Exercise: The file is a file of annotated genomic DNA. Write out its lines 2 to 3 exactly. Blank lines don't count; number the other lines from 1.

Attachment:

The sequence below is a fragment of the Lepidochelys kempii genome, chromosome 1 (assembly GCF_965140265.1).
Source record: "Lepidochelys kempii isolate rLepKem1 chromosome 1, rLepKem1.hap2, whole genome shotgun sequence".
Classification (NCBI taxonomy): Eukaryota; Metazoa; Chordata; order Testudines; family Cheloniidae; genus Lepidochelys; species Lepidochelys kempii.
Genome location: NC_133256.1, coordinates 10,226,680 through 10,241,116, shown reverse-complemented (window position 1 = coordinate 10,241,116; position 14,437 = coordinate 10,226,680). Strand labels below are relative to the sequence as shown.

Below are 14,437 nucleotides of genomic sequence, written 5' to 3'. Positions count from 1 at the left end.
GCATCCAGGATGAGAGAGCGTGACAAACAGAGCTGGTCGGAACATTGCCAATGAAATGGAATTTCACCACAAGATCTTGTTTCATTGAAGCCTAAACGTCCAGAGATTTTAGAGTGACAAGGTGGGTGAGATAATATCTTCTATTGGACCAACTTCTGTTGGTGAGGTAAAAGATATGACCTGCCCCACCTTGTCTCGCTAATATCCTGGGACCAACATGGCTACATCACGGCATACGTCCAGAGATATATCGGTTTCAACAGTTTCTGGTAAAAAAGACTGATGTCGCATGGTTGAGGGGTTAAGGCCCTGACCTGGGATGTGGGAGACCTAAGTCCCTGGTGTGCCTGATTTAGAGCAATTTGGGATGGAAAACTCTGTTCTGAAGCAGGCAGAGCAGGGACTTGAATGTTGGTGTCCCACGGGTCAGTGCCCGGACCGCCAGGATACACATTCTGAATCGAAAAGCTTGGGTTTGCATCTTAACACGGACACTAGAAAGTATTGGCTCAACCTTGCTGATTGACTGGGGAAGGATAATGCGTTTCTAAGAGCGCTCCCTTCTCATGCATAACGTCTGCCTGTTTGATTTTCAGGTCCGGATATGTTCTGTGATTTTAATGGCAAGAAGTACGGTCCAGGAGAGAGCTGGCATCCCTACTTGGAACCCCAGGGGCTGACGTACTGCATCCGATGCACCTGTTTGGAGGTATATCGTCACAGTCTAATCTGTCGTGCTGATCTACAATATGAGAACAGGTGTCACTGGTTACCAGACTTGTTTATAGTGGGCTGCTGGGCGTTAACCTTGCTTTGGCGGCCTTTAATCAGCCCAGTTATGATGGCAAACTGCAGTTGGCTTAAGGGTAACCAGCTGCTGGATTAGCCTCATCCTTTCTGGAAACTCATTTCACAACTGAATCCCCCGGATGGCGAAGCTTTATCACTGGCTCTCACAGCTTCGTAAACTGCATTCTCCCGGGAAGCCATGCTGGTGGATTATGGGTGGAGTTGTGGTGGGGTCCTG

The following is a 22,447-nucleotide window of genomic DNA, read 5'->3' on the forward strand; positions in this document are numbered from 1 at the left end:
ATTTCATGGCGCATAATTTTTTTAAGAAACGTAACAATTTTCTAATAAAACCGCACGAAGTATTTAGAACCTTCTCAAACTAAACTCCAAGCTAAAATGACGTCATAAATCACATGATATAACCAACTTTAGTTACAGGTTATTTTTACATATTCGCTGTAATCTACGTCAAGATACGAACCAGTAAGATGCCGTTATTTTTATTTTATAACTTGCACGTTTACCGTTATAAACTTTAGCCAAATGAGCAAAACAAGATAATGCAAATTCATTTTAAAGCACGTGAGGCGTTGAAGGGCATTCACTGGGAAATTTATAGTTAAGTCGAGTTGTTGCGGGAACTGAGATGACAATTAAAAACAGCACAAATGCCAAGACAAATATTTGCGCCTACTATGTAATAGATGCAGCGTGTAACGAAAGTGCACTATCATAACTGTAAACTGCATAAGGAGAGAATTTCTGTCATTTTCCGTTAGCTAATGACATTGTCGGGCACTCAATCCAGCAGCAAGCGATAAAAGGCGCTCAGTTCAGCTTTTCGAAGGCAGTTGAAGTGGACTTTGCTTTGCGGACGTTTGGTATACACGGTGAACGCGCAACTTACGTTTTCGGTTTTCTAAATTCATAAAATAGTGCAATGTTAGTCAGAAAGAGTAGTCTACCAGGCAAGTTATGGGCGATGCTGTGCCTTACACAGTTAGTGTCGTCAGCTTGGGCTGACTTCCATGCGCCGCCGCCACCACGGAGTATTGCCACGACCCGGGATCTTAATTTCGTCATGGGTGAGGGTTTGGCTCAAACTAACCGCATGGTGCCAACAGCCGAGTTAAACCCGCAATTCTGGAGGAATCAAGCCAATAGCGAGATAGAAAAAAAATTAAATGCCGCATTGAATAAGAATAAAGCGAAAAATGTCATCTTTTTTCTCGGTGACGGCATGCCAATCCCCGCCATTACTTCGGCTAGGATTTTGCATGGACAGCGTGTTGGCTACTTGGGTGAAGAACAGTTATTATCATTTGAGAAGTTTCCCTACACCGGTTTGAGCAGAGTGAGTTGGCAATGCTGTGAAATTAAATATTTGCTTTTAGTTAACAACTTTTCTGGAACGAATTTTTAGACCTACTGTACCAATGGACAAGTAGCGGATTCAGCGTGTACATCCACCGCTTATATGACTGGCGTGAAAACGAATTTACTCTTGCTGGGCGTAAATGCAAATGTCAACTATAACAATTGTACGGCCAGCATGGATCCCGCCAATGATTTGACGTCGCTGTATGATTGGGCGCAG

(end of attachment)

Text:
Source record: "Lepidochelys kempii isolate rLepKem1 chromosome 1, rLepKem1.hap2, whole genome shotgun sequence".
Classification (NCBI taxonomy): Eukaryota; Metazoa; Chordata; order Testudines; family Cheloniidae; genus Lepidochelys; species Lepidochelys kempii.